Nearly 70 years after the liberation of the World War II Dachau death camp, the ashes of some of its victims will be interred in the Durham Hebrew Cemetery in a service at 11 a.m. Sunday.
Until now the ashes had been hidden away in a drawer at Joseph Corsbie’s trailer home in Dobson, a small town in Surry County.
Joseph’s father, Walter, told his son about the ashes as he lay dying in 1986, dredging up painful memories of his post-liberation tour of Dachau as a young American soldier. Joseph became the caretaker of the ashes until concerns about his own mortality led him to reveal their existence and enlist the help of his cousins.
Mirinda Kossoff of Durham, his cousin, contacted Sharon Halperin, the daughter of Holocaust survivors and co-founder and director of the Holocaust Speakers Bureau. Kossoff met with Halperin and gave her the ashcake.
Halperin’s husband, Dr. Edward C. Halperin, chancellor of New York Medical College, then submitted the ashes to the New York City medical examiner’s office, where they were tested and found to be human cremains.
In keeping with Joseph Corsbie’s wishes and with Halperin’s help, Rabbi Jen Feldman of Kehillah Synagogue in Chapel Hill and Rabbi Daniel Greyber of Beth El Synagogue in Durham, the ashes will be buried in the Jewish cemetery.
The Dachau concentration camp was liberated by U.S. soldiers on April 29, 1945. It was the first concentration camp American troops had seen. Witnessing the barbarity of Nazism through the eyes of U.S. soldiers and journalists seared the American conscience.
The public is invited to the service. Those who wish to donate toward a monument and perpetual care of the grave site may do so by sending a check made payable to Beth El Synagogue. Write in the memo line: Rabbi’s Discretionary Fund.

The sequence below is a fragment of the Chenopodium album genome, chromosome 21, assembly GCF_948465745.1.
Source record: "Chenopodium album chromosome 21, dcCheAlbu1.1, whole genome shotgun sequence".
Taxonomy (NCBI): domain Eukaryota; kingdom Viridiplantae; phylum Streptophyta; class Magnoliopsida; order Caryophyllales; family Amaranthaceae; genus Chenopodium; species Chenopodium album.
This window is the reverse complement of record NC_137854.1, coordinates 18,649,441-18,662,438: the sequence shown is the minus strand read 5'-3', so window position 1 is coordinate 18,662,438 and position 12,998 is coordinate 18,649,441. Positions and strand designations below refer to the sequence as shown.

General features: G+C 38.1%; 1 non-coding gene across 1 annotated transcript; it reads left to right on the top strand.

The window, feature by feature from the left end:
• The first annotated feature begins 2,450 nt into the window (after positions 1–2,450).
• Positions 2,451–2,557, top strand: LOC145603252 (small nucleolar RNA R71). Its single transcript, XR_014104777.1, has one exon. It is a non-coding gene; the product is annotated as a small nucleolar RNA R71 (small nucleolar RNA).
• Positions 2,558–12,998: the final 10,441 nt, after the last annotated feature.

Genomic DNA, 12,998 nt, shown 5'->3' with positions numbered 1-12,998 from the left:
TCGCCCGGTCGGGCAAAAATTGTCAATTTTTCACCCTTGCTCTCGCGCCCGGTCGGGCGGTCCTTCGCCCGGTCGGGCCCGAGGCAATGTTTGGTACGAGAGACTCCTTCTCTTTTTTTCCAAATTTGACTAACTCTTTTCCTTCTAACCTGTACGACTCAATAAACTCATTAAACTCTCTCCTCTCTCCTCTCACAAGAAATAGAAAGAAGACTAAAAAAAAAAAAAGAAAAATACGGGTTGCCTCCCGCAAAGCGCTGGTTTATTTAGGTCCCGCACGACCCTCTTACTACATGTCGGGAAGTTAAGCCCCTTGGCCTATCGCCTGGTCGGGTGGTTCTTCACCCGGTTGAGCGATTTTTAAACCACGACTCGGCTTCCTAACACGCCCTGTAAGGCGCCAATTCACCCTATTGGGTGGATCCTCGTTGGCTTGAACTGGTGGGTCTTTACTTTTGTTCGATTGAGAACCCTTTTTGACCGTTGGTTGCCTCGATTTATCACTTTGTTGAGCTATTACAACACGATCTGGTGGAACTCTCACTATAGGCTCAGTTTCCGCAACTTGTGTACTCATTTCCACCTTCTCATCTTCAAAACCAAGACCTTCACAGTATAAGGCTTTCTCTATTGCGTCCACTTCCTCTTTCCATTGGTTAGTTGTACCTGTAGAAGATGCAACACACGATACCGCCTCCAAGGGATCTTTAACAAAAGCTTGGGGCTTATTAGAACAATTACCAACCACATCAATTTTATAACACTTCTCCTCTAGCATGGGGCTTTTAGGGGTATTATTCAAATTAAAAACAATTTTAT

The Durham Hebrew Cemetery is located across the street from 1105 Morehead Ave. in Durham.
‘Praise and Pizza’
Advent Lutheran Church, 230 Erwin Road, will host “Saturday Night Praise and Pizza from 5:15 to 7 p.m. Saturday.
The theme is “Easter: The Resurrection and What it Means to Christians.” The event will begin with a praise service, including music, prayer and the video “He Lives: Easter Song.”
The evening will end with fellowship time and a pizza dinner. The event is free and all are invited.
Zen Center talks
Dairyu Michael Wenger will give two public talks at the Chapel Hill Zen Center, one at 10:30 a.m. Sunday and a second at 7:45 p.m. Tuesday.
Wenger trained and practiced for many years at the San Francisco Zen Center where he was ordained as a Zen Buddhist priest. He is now Guiding Teacher of Dragon’s Leap Meditation Center where he emphasizes Zen meditation, brush painting and Dharma classes. Courage, compassion and creativity are his touchstones.
There is no charge and all are welcome.
The Zen Center is located at 5322 N.C. 86 between Chapel Hill and Hillsborough.
The newly formed North Carolina Pastors Network and its affiliate organization, the American Pastors Network, have announced a statewide initiative to inform North Carolina pastors of their mission and vision as it relates to critical issues facing the state and nation.
The three-day initiative will take place from May 27-29 and includes eight regional meetings at churches across the state. The one in this area is at 9 a.m. Thursday, May 29, at Crossroads Fellowship, 2721 E. Millbrook Road in Raleigh.
“Our prayer is that the network we are building through NCPN will bring together biblical faithful pastors who will courageously speak truth on biblical, social and policy issues to encourage believers across the state to step out and impact the culture for Christ,” says a press release from the organization.
The N.C. Pastors Network is led by president Dave Kistler, executive director Kenneth I. Carrico and secretary Betty Cotton. The American Pastors Network is led by president Sam Rohrer and executive director Gary Dull.
‘Dead Man Walking’
The Eno River Players will present a staged reading of “Dead Man Walking” at the Community Church of Chapel Hill Unitarian Universalist on Sunday, June 22.
The 11 a.m. worship service that day will be based on the 1993 book by sister Helen Prejean about her work as a chaplain on death row at the Louisiana State Penitentiary at Angola.
Susan Sarandon won the 1996 Academy Award for Best Actress for the film version of the book. Prejean continues her campaign against the death penalty from the Death Penalty Discourse Network in New Orleans.
The Eno Players also have performed the work at the Eno River Unitarian Universalist Fellowship in Durham and two other local congregations as part of their effort to end the death penalty.
The event is free and open to the public.
Contact Flo Johnston at firstname.lastname@example.org or call 910-361-4135.